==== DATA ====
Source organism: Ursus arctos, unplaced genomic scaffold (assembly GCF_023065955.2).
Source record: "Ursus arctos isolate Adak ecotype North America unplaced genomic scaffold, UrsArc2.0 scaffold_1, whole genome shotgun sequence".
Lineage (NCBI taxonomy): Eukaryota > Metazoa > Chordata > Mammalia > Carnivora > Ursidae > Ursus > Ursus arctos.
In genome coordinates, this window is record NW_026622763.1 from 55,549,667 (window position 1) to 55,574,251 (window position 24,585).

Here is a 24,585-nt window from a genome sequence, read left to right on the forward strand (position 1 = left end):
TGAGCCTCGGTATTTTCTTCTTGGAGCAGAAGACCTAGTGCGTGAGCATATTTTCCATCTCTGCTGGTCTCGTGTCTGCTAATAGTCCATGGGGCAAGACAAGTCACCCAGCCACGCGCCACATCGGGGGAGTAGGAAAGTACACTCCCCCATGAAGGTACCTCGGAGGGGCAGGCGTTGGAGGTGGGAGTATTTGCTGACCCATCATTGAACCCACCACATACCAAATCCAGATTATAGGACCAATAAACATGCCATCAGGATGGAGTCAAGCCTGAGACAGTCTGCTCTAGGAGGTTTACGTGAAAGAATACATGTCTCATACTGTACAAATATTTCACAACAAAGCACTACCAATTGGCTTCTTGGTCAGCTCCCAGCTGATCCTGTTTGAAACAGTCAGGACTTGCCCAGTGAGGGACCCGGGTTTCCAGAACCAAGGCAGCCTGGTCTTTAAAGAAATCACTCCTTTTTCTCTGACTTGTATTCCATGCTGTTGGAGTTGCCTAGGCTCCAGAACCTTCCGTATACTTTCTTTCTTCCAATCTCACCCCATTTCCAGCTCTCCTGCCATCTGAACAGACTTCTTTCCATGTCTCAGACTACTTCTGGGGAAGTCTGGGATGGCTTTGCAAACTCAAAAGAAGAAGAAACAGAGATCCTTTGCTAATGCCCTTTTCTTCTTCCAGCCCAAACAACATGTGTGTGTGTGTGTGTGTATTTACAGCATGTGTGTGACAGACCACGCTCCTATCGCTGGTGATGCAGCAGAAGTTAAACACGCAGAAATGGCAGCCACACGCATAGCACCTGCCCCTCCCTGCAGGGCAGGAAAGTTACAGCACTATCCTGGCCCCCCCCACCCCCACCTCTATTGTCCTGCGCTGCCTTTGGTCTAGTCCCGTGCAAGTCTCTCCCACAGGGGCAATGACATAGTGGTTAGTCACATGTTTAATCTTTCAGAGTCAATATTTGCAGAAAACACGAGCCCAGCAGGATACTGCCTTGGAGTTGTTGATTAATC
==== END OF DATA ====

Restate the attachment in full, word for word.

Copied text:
Source organism: Ursus arctos, unplaced genomic scaffold (assembly GCF_023065955.2).
Source record: "Ursus arctos isolate Adak ecotype North America unplaced genomic scaffold, UrsArc2.0 scaffold_1, whole genome shotgun sequence".
Lineage (NCBI taxonomy): Eukaryota > Metazoa > Chordata > Mammalia > Carnivora > Ursidae > Ursus > Ursus arctos.
In genome coordinates, this window is record NW_026622763.1 from 55,549,667 (window position 1) to 55,574,251 (window position 24,585).

Here is a 24,585-nt window from a genome sequence, read left to right on the forward strand (position 1 = left end):
TGAGCCTCGGTATTTTCTTCTTGGAGCAGAAGACCTAGTGCGTGAGCATATTTTCCATCTCTGCTGGTCTCGTGTCTGCTAATAGTCCATGGGGCAAGACAAGTCACCCAGCCACGCGCCACATCGGGGGAGTAGGAAAGTACACTCCCCCATGAAGGTACCTCGGAGGGGCAGGCGTTGGAGGTGGGAGTATTTGCTGACCCATCATTGAACCCACCACATACCAAATCCAGATTATAGGACCAATAAACATGCCATCAGGATGGAGTCAAGCCTGAGACAGTCTGCTCTAGGAGGTTTACGTGAAAGAATACATGTCTCATACTGTACAAATATTTCACAACAAAGCACTACCAATTGGCTTCTTGGTCAGCTCCCAGCTGATCCTGTTTGAAACAGTCAGGACTTGCCCAGTGAGGGACCCGGGTTTCCAGAACCAAGGCAGCCTGGTCTTTAAAGAAATCACTCCTTTTTCTCTGACTTGTATTCCATGCTGTTGGAGTTGCCTAGGCTCCAGAACCTTCCGTATACTTTCTTTCTTCCAATCTCACCCCATTTCCAGCTCTCCTGCCATCTGAACAGACTTCTTTCCATGTCTCAGACTACTTCTGGGGAAGTCTGGGATGGCTTTGCAAACTCAAAAGAAGAAGAAACAGAGATCCTTTGCTAATGCCCTTTTCTTCTTCCAGCCCAAACAACATGTGTGTGTGTGTGTGTGTATTTACAGCATGTGTGTGACAGACCACGCTCCTATCGCTGGTGATGCAGCAGAAGTTAAACACGCAGAAATGGCAGCCACACGCATAGCACCTGCCCCTCCCTGCAGGGCAGGAAAGTTACAGCACTATCCTGGCCCCCCCCACCCCCACCTCTATTGTCCTGCGCTGCCTTTGGTCTAGTCCCGTGCAAGTCTCTCCCACAGGGGCAATGACATAGTGGTTAGTCACATGTTTAATCTTTCAGAGTCAATATTTGCAGAAAACACGAGCCCAGCAGGATACTGCCTTGGAGTTGTTGATTAATC